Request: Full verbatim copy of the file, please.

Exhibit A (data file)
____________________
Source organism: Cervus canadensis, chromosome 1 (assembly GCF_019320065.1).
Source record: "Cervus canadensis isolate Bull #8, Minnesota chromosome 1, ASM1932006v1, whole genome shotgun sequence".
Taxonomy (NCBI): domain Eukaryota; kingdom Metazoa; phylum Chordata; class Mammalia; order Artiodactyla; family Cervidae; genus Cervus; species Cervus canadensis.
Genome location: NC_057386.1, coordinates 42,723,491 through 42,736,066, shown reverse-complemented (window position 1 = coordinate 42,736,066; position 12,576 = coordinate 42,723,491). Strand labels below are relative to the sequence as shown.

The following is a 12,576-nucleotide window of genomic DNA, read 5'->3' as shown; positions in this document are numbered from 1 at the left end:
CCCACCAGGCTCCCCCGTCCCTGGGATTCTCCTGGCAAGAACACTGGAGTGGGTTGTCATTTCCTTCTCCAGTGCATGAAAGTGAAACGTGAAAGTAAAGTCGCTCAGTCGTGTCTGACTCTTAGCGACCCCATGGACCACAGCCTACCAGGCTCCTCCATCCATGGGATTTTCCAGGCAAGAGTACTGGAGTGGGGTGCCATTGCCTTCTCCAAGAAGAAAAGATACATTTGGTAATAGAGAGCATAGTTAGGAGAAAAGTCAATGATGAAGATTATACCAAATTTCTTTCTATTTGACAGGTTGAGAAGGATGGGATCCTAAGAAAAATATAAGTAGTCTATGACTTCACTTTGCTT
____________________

Source organism: Cervus canadensis, chromosome 1 (assembly GCF_019320065.1).
Source record: "Cervus canadensis isolate Bull #8, Minnesota chromosome 1, ASM1932006v1, whole genome shotgun sequence".
Taxonomy (NCBI): domain Eukaryota; kingdom Metazoa; phylum Chordata; class Mammalia; order Artiodactyla; family Cervidae; genus Cervus; species Cervus canadensis.
Genome location: NC_057386.1, coordinates 42,723,491 through 42,736,066, shown reverse-complemented (window position 1 = coordinate 42,736,066; position 12,576 = coordinate 42,723,491). Strand labels below are relative to the sequence as shown.

The following is a 12,576-nucleotide window of genomic DNA, read 5'->3' as shown; positions in this document are numbered from 1 at the left end:
CCCACCAGGCTCCCCCGTCCCTGGGATTCTCCTGGCAAGAACACTGGAGTGGGTTGTCATTTCCTTCTCCAGTGCATGAAAGTGAAACGTGAAAGTAAAGTCGCTCAGTCGTGTCTGACTCTTAGCGACCCCATGGACCACAGCCTACCAGGCTCCTCCATCCATGGGATTTTCCAGGCAAGAGTACTGGAGTGGGGTGCCATTGCCTTCTCCAAGAAGAAAAGATACATTTGGTAATAGAGAGCATAGTTAGGAGAAAAGTCAATGATGAAGATTATACCAAATTTCTTTCTATTTGACAGGTTGAGAAGGATGGGATCCTAAGAAAAATATAAGTAGTCTATGACTTCACTTTGCTT